Juventus defender all set to face former club Barcelona for the first time
Alves made 247 appearances for Los Azulgrana over eight seasons, scoring 14 goals
“I left because I didn’t feel as comfortable anymore”
Only two years after facing off in the final, Juventus and Barcelona will cross swords again on Tuesday in Turin in the first leg of their UEFA Champions League quarter-final tie.
Many of the players on duty that night in Berlin will be lining up against each other again at the Juventus Stadium, although one of them will be attracting more attention than most: veteran Brazilian full-back Dani Alves, who has swapped sides in the meantime.
The 33-year-old defender explained to FIFA.com how he is gearing up for the reunion with his former club.
FIFA.com: Having spent so many years in Spain, how does it feel to be in a different country and with a new club? Dani Alves: It’s different but it’s a challenge at the same time. It was strange to begin with, but I’ve always enjoyed a challenge, which is why I decided to make the move. I have to say that I didn’t feel as comfortable any more at Barça. Things changed at a club level, and as time went on, I always seemed to be the one in the firing line. “Dani’s the one who has to go,” they’d say. I just got tired of it. I decided to head off in a new direction and find happiness somewhere else.
Alves made his professional debut with Bahia in 2001.
He played for Sevilla from 2002 to 2008, winning the Spanish Copa del Rey once and the UEFA Cup twice.
All the same, it must have been strange for you to pull on the black and white jersey. Yes, it was! I played for the same team and with the same team-mates for many years. It’s weird, but that’s football. I’m a very restless person and new experiences excite me more than anything else. And that’s what I’m having right now with Juve.
What’s it been like to line up in defence with players of the calibre of Gigi Buffon, Giorgio Chiellini and Leonardo Bonucci? They’re legends of the game. They’re excellent defenders, which is what you’d expect, because the Italian league is very demanding in that respect. Even when you’re playing in a more advanced position like mine, you have to work hard, be very competitive and defend well. That’s the step I’ve had to take in the few months that I’ve spent at my new club. I think I’ve taken on all the new ideas pretty quickly. I see myself as an intelligent person and I’ve kept my skill levels up while developing my game. If you want to improve, you have to maintain existing skills and learn new ones.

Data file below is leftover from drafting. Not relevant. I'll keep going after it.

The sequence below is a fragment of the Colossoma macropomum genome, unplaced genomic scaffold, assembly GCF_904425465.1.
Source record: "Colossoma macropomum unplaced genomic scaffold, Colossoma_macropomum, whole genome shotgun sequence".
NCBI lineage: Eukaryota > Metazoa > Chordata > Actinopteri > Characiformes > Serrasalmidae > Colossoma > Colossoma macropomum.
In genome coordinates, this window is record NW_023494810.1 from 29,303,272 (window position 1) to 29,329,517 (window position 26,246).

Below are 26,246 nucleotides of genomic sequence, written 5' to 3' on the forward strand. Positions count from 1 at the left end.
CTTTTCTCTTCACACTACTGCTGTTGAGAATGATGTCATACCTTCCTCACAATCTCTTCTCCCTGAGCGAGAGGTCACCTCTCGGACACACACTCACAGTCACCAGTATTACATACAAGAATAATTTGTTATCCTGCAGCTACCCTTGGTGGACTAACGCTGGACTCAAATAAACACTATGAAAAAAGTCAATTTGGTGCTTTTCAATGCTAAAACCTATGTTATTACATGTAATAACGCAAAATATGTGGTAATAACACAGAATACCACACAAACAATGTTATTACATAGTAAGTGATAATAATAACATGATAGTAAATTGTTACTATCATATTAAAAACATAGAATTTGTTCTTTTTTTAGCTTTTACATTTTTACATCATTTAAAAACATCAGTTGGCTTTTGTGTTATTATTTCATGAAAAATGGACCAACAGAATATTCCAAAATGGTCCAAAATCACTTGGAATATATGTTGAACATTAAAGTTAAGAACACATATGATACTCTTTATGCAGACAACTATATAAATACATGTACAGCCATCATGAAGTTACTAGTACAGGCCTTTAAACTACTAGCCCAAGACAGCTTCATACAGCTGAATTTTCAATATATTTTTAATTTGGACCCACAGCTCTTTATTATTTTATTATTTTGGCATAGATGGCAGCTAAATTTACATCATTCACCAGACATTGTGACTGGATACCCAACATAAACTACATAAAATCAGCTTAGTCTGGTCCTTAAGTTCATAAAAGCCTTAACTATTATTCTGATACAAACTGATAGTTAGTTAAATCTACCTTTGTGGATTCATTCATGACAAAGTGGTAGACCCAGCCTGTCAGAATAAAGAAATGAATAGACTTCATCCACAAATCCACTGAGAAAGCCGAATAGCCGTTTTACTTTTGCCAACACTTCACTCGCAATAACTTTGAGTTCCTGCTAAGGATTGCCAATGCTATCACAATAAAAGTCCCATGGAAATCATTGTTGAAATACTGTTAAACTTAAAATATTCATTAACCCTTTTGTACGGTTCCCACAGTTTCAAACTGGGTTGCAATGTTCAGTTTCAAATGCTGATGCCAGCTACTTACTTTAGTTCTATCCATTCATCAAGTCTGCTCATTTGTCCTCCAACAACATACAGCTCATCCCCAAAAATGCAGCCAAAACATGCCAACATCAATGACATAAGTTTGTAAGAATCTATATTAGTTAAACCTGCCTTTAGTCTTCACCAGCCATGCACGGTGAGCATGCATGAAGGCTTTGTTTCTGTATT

How do you see Barcelona now, from a distance? It’s strange! I’m sure they miss me (laughs)! I think they appreciated me as a professional, a football player, and as someone who was good to have around the place, who made every game unique, with a new dance or new music or whatever. I brought a bit of joy to the dressing room. I’ve spoken to them and they’ve told me that that’s what they miss about me the most: how happy I am and the way I am. They say I’m unique (laughs).
Is the Juve dressing room a very different place? That’s one of the challenges I’ve had to face. I need to feel joy in my life. I need some atmosphere. I’m a big believer in energy, and I feel that what you do on the pitch reflects who you are off it. That’s one problem I’ve had. In Italy, team-mates can be a bit serious and not very expressive. I’m the complete opposite! I’m happy, fun to be around, and I like to get an atmosphere going. I feel a bit restricted in that respect and it makes me think there’s something lacking (laughs). But like I said, it’s a challenge, and I think I have a lot to offer Juve. I hope they get used to me, but if they don’t, I’ll just try to fit in.”